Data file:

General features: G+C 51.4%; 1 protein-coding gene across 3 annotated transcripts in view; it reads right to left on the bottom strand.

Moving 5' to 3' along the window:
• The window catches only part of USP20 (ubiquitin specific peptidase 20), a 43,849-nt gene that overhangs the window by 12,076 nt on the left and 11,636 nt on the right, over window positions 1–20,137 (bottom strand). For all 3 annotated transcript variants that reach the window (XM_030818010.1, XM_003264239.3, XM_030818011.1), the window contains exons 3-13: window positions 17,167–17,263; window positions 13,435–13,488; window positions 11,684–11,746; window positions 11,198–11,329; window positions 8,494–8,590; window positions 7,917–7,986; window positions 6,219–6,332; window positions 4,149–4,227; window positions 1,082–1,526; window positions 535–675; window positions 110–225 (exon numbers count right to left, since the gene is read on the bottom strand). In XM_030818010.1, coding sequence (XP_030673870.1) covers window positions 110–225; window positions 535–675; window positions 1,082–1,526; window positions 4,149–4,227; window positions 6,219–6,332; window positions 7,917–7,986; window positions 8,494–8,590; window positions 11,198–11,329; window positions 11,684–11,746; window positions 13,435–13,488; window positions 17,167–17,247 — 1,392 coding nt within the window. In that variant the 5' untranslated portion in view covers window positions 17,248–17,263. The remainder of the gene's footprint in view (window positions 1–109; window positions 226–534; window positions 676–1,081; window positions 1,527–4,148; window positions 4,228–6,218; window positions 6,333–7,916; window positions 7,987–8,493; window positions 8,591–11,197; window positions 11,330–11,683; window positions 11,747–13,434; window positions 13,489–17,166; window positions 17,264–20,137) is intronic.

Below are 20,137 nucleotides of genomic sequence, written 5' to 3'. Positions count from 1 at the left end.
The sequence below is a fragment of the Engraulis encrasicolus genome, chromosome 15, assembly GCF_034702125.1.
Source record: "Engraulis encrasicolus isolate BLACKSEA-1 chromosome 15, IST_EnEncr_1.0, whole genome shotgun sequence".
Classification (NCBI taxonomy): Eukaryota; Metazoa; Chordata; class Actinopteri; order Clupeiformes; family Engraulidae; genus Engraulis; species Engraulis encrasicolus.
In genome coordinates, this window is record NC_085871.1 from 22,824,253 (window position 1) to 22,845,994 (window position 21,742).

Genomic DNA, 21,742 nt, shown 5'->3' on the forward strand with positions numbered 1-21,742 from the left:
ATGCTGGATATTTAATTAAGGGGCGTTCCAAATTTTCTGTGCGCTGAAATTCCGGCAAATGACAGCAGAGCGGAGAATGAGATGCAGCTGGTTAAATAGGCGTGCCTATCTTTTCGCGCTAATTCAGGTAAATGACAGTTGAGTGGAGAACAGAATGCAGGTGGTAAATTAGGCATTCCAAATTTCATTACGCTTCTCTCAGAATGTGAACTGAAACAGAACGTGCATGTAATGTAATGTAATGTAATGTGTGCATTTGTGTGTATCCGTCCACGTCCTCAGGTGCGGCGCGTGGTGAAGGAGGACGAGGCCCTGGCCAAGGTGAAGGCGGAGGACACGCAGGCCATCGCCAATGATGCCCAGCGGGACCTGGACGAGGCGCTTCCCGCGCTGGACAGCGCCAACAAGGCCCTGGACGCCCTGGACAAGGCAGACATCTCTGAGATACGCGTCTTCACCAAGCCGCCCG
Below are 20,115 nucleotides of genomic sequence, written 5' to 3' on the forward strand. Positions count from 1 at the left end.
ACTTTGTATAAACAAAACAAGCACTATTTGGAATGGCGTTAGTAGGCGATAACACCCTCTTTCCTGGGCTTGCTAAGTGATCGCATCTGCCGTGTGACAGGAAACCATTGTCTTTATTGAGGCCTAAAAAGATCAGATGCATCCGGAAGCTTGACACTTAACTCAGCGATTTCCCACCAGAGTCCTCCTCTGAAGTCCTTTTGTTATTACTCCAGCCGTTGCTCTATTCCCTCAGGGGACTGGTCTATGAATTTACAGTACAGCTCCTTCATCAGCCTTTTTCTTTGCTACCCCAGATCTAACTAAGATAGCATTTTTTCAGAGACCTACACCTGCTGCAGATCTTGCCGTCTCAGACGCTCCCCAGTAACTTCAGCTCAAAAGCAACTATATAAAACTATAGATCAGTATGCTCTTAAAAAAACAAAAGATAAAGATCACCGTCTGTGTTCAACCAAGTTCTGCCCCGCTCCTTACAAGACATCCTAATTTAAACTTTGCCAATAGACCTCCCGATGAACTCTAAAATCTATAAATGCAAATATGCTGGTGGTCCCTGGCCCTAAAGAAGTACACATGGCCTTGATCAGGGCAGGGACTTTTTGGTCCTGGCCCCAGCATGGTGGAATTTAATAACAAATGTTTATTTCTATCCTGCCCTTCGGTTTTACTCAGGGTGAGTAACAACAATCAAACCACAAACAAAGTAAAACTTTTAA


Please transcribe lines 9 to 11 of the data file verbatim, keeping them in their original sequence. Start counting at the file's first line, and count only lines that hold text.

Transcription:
Genomic DNA, 21,742 nt, shown 5'->3' on the forward strand with positions numbered 1-21,742 from the left:
ATGCTGGATATTTAATTAAGGGGCGTTCCAAATTTTCTGTGCGCTGAAATTCCGGCAAATGACAGCAGAGCGGAGAATGAGATGCAGCTGGTTAAATAGGCGTGCCTATCTTTTCGCGCTAATTCAGGTAAATGACAGTTGAGTGGAGAACAGAATGCAGGTGGTAAATTAGGCATTCCAAATTTCATTACGCTTCTCTCAGAATGTGAACTGAAACAGAACGTGCATGTAATGTAATGTAATGTAATGTGTGCATTTGTGTGTATCCGTCCACGTCCTCAGGTGCGGCGCGTGGTGAAGGAGGACGAGGCCCTGGCCAAGGTGAAGGCGGAGGACACGCAGGCCATCGCCAATGATGCCCAGCGGGACCTGGACGAGGCGCTTCCCGCGCTGGACAGCGCCAACAAGGCCCTGGACGCCCTGGACAAGGCAGACATCTCTGAGATACGCGTCTTCACCAAGCCGCCCG
Below are 20,115 nucleotides of genomic sequence, written 5' to 3' on the forward strand. Positions count from 1 at the left end.